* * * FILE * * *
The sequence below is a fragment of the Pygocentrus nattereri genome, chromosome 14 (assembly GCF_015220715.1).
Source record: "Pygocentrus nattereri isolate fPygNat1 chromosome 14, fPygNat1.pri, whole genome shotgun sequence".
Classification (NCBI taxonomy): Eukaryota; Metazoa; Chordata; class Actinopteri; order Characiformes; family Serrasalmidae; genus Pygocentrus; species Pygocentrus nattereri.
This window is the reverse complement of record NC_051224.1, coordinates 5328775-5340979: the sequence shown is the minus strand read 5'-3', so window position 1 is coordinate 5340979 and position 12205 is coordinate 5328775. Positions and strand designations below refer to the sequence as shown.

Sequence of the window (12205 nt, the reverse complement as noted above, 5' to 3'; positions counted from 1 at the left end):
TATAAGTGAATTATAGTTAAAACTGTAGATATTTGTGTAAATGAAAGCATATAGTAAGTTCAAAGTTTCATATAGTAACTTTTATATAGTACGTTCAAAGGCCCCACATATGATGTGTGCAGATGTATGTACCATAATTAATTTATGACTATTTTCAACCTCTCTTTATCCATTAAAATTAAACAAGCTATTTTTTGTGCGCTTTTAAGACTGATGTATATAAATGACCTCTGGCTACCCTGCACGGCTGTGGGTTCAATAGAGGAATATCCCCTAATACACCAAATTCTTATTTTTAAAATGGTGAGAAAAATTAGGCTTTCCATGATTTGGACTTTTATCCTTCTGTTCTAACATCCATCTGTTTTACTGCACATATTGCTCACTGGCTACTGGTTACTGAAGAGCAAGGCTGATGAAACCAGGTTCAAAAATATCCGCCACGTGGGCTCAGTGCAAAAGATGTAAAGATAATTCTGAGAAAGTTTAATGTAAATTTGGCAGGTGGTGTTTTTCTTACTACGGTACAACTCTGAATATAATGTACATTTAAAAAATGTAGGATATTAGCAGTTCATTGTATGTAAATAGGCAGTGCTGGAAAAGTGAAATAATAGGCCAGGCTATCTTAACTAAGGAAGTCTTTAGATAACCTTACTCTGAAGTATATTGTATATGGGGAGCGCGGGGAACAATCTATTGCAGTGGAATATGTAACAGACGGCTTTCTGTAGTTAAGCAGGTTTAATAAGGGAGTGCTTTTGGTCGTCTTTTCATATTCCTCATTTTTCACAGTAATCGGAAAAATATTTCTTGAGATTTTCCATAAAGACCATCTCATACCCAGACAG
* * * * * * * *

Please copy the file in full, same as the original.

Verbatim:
The sequence below is a fragment of the Pygocentrus nattereri genome, chromosome 14 (assembly GCF_015220715.1).
Source record: "Pygocentrus nattereri isolate fPygNat1 chromosome 14, fPygNat1.pri, whole genome shotgun sequence".
Classification (NCBI taxonomy): Eukaryota; Metazoa; Chordata; class Actinopteri; order Characiformes; family Serrasalmidae; genus Pygocentrus; species Pygocentrus nattereri.
This window is the reverse complement of record NC_051224.1, coordinates 5328775-5340979: the sequence shown is the minus strand read 5'-3', so window position 1 is coordinate 5340979 and position 12205 is coordinate 5328775. Positions and strand designations below refer to the sequence as shown.

Sequence of the window (12205 nt, the reverse complement as noted above, 5' to 3'; positions counted from 1 at the left end):
TATAAGTGAATTATAGTTAAAACTGTAGATATTTGTGTAAATGAAAGCATATAGTAAGTTCAAAGTTTCATATAGTAACTTTTATATAGTACGTTCAAAGGCCCCACATATGATGTGTGCAGATGTATGTACCATAATTAATTTATGACTATTTTCAACCTCTCTTTATCCATTAAAATTAAACAAGCTATTTTTTGTGCGCTTTTAAGACTGATGTATATAAATGACCTCTGGCTACCCTGCACGGCTGTGGGTTCAATAGAGGAATATCCCCTAATACACCAAATTCTTATTTTTAAAATGGTGAGAAAAATTAGGCTTTCCATGATTTGGACTTTTATCCTTCTGTTCTAACATCCATCTGTTTTACTGCACATATTGCTCACTGGCTACTGGTTACTGAAGAGCAAGGCTGATGAAACCAGGTTCAAAAATATCCGCCACGTGGGCTCAGTGCAAAAGATGTAAAGATAATTCTGAGAAAGTTTAATGTAAATTTGGCAGGTGGTGTTTTTCTTACTACGGTACAACTCTGAATATAATGTACATTTAAAAAATGTAGGATATTAGCAGTTCATTGTATGTAAATAGGCAGTGCTGGAAAAGTGAAATAATAGGCCAGGCTATCTTAACTAAGGAAGTCTTTAGATAACCTTACTCTGAAGTATATTGTATATGGGGAGCGCGGGGAACAATCTATTGCAGTGGAATATGTAACAGACGGCTTTCTGTAGTTAAGCAGGTTTAATAAGGGAGTGCTTTTGGTCGTCTTTTCATATTCCTCATTTTTCACAGTAATCGGAAAAATATTTCTTGAGATTTTCCATAAAGACCATCTCATACCCAGACAG